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Oil spill's animal victims struggle as experts fear a mounting toll

As BP works to control the oil spill in the Gulf of Mexico, local wildlife struggle for survival.

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By Juliet Eilperin and David A. Fahrenthold
Washington Post Staff Writer
Thursday, May 27, 2010

ON BARATARIA BAY, LA. -- In the Louisiana marsh, oil-coated pelicans flap their wings in a futile attempt to dry them. A shorebird repeatedly dunks its face in a puddle, unable to wash off. Lines of dead jellyfish float in the gulf, traces of oil visible in their clear "bells."

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These scenes, scientists say, are confirmation of what they had feared for a month. Now that oil from the Gulf of Mexico's vast spill has come ashore -- in some places, as thick as soft fudge -- it is causing serious damage in one of the country's great natural nurseries.

In nature, oil is a versatile killer. It smothers the tiny animals that make up a coral reef. It suffocates blades of marsh grass, cutting them off from air and sunlight. It clumps up a bird's feathers, leaving it unable to fly; then, trying to remove the oil, birds swallow it.

For now, scientists are seeing the worst effects only in one corner of the Louisiana coast.

But they're concerned about what they're not seeing -- and worried that the impact on animals and plants will only get worse.

"Now that the stuff is really sort of coming ashore, it really is living up to its potential. It's certainly breached the sort of outer defense system of Louisiana," said James H. Cowan Jr., a professor at Louisiana State University. "It's the very worst-case scenario for things like birds and mammals."

On Wednesday, the oil company BP started a "top kill" of its leaking well, 5,000 feet below the surface and more than 40 miles off Louisiana. The procedure involves shooting high-pressure mud into the well, hoping the mud coming in will eventually overwhelm the oil shooting out.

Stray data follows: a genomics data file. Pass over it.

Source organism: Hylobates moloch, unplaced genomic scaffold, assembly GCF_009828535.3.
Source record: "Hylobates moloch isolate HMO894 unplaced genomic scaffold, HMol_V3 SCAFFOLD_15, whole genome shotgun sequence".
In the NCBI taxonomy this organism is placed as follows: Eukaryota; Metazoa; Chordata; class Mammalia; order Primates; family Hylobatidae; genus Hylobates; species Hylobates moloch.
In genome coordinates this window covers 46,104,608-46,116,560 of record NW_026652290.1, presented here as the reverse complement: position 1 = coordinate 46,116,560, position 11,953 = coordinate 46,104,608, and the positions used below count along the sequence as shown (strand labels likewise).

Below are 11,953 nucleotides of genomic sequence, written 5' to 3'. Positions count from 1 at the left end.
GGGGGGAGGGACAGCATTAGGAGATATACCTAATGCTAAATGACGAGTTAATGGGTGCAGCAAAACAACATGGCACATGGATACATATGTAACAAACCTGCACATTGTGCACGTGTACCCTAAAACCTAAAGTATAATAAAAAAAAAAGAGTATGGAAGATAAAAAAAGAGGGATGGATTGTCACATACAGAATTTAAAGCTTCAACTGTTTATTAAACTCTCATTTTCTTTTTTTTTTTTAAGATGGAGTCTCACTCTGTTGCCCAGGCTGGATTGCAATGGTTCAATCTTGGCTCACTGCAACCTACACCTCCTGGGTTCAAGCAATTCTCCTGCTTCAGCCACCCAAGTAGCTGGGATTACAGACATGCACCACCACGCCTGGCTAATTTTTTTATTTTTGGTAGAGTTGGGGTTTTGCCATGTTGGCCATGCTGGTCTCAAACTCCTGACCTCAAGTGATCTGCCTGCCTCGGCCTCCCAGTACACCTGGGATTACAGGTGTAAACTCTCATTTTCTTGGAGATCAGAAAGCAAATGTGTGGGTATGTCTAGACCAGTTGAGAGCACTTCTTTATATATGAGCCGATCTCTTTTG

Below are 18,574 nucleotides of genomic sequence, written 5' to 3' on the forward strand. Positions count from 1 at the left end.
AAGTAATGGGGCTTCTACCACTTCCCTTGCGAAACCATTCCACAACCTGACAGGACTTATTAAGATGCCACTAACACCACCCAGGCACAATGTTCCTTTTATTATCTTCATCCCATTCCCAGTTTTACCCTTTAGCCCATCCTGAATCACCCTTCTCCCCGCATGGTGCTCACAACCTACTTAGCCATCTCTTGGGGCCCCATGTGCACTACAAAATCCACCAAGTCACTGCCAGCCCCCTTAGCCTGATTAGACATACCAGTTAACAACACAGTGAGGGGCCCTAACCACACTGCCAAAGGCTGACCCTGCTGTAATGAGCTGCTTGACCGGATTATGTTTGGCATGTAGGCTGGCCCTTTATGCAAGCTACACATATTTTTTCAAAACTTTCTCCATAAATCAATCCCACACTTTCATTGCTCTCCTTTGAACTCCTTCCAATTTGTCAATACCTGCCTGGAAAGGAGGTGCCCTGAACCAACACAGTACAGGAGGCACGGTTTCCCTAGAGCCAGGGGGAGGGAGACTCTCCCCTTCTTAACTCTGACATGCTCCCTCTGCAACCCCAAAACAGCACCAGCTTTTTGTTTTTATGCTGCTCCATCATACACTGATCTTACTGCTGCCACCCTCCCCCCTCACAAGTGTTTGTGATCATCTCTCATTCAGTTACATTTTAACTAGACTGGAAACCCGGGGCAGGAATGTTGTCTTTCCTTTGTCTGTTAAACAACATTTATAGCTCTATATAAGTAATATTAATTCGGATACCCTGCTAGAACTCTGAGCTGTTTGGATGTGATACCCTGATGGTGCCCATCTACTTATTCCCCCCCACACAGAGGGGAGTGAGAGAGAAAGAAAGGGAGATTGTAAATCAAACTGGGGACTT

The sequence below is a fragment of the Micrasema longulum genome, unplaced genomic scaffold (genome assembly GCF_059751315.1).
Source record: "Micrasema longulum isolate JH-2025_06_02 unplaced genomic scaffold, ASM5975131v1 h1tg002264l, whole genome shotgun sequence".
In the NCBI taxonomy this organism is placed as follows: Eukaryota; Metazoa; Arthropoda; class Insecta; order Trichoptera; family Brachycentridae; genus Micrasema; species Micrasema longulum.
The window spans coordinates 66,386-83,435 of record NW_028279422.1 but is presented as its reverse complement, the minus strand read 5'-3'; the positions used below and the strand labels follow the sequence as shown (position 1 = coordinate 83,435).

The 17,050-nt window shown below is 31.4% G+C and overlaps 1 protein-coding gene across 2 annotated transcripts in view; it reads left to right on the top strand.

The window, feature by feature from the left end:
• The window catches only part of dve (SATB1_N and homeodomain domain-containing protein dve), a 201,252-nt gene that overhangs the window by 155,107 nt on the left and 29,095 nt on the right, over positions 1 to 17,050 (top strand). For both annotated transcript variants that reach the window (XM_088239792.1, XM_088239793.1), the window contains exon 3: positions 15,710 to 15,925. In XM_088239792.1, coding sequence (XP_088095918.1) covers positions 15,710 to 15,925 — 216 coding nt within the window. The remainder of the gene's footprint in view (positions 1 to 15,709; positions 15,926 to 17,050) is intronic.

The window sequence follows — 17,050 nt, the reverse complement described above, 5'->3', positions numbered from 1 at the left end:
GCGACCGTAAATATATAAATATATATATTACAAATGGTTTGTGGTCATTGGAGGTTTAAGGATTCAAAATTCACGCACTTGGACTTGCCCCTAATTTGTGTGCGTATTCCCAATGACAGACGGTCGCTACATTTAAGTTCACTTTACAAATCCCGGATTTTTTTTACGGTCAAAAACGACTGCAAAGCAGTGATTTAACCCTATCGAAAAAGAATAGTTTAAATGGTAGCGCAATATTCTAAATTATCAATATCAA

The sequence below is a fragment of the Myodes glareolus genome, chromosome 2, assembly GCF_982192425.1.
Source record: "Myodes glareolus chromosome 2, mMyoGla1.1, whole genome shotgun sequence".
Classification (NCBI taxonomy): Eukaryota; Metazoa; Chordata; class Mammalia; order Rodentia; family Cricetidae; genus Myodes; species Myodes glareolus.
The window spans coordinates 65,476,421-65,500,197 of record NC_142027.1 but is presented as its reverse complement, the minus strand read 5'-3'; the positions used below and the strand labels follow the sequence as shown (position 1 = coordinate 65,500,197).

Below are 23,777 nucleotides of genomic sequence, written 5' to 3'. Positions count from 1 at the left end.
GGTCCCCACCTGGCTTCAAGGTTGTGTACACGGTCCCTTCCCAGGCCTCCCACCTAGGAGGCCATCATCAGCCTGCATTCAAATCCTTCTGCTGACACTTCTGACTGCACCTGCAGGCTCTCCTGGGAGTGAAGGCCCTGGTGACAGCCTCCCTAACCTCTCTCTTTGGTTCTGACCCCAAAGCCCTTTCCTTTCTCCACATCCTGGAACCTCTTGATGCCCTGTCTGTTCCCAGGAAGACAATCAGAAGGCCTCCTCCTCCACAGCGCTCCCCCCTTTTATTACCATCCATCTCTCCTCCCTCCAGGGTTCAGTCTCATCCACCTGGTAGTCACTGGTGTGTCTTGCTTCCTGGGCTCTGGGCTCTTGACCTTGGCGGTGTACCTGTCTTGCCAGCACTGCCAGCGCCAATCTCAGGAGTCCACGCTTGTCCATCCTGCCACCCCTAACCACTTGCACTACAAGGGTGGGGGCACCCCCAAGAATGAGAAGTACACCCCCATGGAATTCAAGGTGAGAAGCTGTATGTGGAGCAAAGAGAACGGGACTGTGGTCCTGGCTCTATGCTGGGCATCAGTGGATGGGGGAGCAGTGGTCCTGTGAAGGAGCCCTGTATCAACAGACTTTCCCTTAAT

But even if that works, it will do nothing to rein in the oil that has escaped.

That oil began washing up in Louisiana last week, about a month after the Deepwater Horizon drilling rig exploded and sank. It first appeared in the remote marshes near the Mississippi River's mouth. Then, this week, it began washing into the vast complex of islands, lakes and bayous just west of the river.

"Unfortunately, it's looking like a real oil spill now," said Larry McKinney, who heads the Harte Research Institute for Gulf of Mexico Studies, part of Texas A&M University. "This is the stuff that does the damage."

On Tuesday morning, Louisiana scientists ventured out here into Barataria Bay, looking for oil and oil-covered animals. They found both.

Near Isle Grande Terre, a brown pelican -- the state bird -- sat atop a piling, its chest and head feathers matted down with oil. As the boat approached, it flew away. But within seconds, the pelican alighted on a nearby rock. It was already too weak to fly long distances.


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